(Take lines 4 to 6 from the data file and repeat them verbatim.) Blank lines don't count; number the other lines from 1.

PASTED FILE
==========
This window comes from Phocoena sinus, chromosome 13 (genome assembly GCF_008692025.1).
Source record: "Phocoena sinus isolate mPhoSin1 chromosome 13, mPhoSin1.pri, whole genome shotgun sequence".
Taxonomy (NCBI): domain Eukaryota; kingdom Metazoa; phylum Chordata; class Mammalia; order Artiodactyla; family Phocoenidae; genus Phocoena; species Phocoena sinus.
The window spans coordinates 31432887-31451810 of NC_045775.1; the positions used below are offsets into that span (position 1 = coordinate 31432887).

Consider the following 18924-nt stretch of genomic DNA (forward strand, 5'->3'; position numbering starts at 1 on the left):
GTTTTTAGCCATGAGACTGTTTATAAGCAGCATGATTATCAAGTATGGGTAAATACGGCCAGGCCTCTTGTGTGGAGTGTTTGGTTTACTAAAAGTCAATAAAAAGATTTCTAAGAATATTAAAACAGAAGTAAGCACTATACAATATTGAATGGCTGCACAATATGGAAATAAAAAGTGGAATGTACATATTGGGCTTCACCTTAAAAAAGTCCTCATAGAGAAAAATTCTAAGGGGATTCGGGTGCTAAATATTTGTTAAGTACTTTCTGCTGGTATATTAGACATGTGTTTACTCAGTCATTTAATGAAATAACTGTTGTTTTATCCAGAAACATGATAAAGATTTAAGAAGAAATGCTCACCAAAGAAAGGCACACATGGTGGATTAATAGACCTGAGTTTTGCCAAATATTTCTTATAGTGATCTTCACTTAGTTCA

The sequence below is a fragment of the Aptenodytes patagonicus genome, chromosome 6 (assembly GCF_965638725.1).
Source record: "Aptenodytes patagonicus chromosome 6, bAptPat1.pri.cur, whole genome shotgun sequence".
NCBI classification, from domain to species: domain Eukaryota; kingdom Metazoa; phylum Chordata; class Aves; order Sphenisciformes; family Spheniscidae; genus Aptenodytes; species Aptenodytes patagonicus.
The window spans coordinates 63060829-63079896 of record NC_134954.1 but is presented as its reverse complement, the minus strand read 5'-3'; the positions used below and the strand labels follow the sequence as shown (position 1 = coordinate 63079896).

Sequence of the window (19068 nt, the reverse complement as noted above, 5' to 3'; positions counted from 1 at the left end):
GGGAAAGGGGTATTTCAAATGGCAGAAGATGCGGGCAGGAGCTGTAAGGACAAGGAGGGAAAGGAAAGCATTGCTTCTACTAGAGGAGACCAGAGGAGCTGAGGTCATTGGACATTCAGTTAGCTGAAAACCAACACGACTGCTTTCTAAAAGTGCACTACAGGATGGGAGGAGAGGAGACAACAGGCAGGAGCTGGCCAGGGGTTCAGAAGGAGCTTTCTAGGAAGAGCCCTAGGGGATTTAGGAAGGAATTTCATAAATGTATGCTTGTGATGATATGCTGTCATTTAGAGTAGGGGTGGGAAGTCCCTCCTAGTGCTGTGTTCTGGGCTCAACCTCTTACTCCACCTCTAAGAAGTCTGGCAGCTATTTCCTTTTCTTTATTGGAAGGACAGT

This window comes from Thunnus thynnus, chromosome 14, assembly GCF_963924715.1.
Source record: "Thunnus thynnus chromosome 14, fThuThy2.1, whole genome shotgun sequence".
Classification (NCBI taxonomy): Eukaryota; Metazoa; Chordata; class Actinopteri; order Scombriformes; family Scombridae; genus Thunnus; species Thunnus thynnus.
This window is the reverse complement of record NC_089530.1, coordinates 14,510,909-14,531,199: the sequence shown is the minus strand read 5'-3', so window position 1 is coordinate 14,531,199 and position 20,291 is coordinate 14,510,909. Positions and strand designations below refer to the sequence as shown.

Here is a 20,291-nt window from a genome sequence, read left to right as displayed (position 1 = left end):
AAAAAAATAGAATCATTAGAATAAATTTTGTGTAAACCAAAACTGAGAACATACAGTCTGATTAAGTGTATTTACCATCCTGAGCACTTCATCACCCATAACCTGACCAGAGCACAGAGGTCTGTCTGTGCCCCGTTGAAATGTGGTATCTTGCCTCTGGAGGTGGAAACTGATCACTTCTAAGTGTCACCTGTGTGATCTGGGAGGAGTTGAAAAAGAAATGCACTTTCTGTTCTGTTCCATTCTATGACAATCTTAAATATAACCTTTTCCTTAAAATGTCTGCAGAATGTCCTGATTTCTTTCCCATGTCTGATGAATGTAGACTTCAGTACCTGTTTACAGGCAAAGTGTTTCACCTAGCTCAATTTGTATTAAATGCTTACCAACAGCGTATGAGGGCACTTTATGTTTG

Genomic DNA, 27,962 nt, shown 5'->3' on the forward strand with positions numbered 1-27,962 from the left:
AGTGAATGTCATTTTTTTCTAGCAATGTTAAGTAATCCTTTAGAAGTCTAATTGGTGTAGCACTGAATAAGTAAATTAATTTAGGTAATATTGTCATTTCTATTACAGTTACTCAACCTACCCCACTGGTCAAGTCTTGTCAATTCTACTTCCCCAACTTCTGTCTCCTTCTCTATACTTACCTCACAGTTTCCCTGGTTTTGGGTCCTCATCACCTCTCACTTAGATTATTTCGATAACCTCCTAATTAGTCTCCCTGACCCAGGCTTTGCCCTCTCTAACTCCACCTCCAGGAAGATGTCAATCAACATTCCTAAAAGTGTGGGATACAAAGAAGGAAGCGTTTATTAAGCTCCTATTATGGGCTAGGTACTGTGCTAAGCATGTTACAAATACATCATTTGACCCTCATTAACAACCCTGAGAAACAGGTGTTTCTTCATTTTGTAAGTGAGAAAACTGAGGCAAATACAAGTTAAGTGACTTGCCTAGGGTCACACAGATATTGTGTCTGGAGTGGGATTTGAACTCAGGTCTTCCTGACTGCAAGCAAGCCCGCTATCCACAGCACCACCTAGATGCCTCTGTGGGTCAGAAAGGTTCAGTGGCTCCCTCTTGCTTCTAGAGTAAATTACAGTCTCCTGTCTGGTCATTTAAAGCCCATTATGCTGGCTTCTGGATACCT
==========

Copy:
The window spans coordinates 31432887-31451810 of NC_045775.1; the positions used below are offsets into that span (position 1 = coordinate 31432887).

Consider the following 18924-nt stretch of genomic DNA (forward strand, 5'->3'; position numbering starts at 1 on the left):
GTTTTTAGCCATGAGACTGTTTATAAGCAGCATGATTATCAAGTATGGGTAAATACGGCCAGGCCTCTTGTGTGGAGTGTTTGGTTTACTAAAAGTCAATAAAAAGATTTCTAAGAATATTAAAACAGAAGTAAGCACTATACAATATTGAATGGCTGCACAATATGGAAATAAAAAGTGGAATGTACATATTGGGCTTCACCTTAAAAAAGTCCTCATAGAGAAAAATTCTAAGGGGATTCGGGTGCTAAATATTTGTTAAGTACTTTCTGCTGGTATATTAGACATGTGTTTACTCAGTCATTTAATGAAATAACTGTTGTTTTATCCAGAAACATGATAAAGATTTAAGAAGAAATGCTCACCAAAGAAAGGCACACATGGTGGATTAATAGACCTGAGTTTTGCCAAATATTTCTTATAGTGATCTTCACTTAGTTCA